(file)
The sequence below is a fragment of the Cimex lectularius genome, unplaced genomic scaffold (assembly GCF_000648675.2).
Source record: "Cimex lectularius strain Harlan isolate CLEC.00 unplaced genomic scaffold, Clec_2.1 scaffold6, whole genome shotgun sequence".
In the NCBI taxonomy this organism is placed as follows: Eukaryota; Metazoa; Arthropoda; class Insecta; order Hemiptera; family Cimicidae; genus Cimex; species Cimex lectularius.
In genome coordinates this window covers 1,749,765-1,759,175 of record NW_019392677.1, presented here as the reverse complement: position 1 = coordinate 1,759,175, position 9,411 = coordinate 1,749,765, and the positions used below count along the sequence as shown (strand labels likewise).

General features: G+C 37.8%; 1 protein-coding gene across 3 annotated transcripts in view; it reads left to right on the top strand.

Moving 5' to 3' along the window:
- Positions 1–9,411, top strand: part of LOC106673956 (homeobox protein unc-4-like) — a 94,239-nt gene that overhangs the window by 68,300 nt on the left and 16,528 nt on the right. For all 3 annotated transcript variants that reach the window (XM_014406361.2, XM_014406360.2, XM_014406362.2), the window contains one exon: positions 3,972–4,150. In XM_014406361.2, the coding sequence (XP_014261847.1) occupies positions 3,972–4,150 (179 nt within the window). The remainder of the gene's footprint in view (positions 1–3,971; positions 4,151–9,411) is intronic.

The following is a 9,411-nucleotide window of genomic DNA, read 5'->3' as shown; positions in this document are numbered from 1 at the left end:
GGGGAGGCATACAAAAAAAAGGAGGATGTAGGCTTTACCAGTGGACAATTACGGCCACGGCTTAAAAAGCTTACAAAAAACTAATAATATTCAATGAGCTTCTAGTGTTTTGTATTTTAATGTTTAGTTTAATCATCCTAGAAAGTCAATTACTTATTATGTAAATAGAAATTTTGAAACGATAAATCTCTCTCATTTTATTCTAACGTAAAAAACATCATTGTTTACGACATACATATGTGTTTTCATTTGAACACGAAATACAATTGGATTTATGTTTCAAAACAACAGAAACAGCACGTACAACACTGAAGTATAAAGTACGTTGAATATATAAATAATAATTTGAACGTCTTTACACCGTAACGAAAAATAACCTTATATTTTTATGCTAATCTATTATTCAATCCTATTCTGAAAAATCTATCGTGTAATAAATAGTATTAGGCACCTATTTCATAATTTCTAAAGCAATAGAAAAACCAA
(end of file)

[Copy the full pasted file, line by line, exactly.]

The sequence below is a fragment of the Cimex lectularius genome, unplaced genomic scaffold (assembly GCF_000648675.2).
Source record: "Cimex lectularius strain Harlan isolate CLEC.00 unplaced genomic scaffold, Clec_2.1 scaffold6, whole genome shotgun sequence".
In the NCBI taxonomy this organism is placed as follows: Eukaryota; Metazoa; Arthropoda; class Insecta; order Hemiptera; family Cimicidae; genus Cimex; species Cimex lectularius.
In genome coordinates this window covers 1,749,765-1,759,175 of record NW_019392677.1, presented here as the reverse complement: position 1 = coordinate 1,759,175, position 9,411 = coordinate 1,749,765, and the positions used below count along the sequence as shown (strand labels likewise).

General features: G+C 37.8%; 1 protein-coding gene across 3 annotated transcripts in view; it reads left to right on the top strand.

Moving 5' to 3' along the window:
- Positions 1–9,411, top strand: part of LOC106673956 (homeobox protein unc-4-like) — a 94,239-nt gene that overhangs the window by 68,300 nt on the left and 16,528 nt on the right. For all 3 annotated transcript variants that reach the window (XM_014406361.2, XM_014406360.2, XM_014406362.2), the window contains one exon: positions 3,972–4,150. In XM_014406361.2, the coding sequence (XP_014261847.1) occupies positions 3,972–4,150 (179 nt within the window). The remainder of the gene's footprint in view (positions 1–3,971; positions 4,151–9,411) is intronic.

The following is a 9,411-nucleotide window of genomic DNA, read 5'->3' as shown; positions in this document are numbered from 1 at the left end:
GGGGAGGCATACAAAAAAAAGGAGGATGTAGGCTTTACCAGTGGACAATTACGGCCACGGCTTAAAAAGCTTACAAAAAACTAATAATATTCAATGAGCTTCTAGTGTTTTGTATTTTAATGTTTAGTTTAATCATCCTAGAAAGTCAATTACTTATTATGTAAATAGAAATTTTGAAACGATAAATCTCTCTCATTTTATTCTAACGTAAAAAACATCATTGTTTACGACATACATATGTGTTTTCATTTGAACACGAAATACAATTGGATTTATGTTTCAAAACAACAGAAACAGCACGTACAACACTGAAGTATAAAGTACGTTGAATATATAAATAATAATTTGAACGTCTTTACACCGTAACGAAAAATAACCTTATATTTTTATGCTAATCTATTATTCAATCCTATTCTGAAAAATCTATCGTGTAATAAATAGTATTAGGCACCTATTTCATAATTTCTAAAGCAATAGAAAAACCAA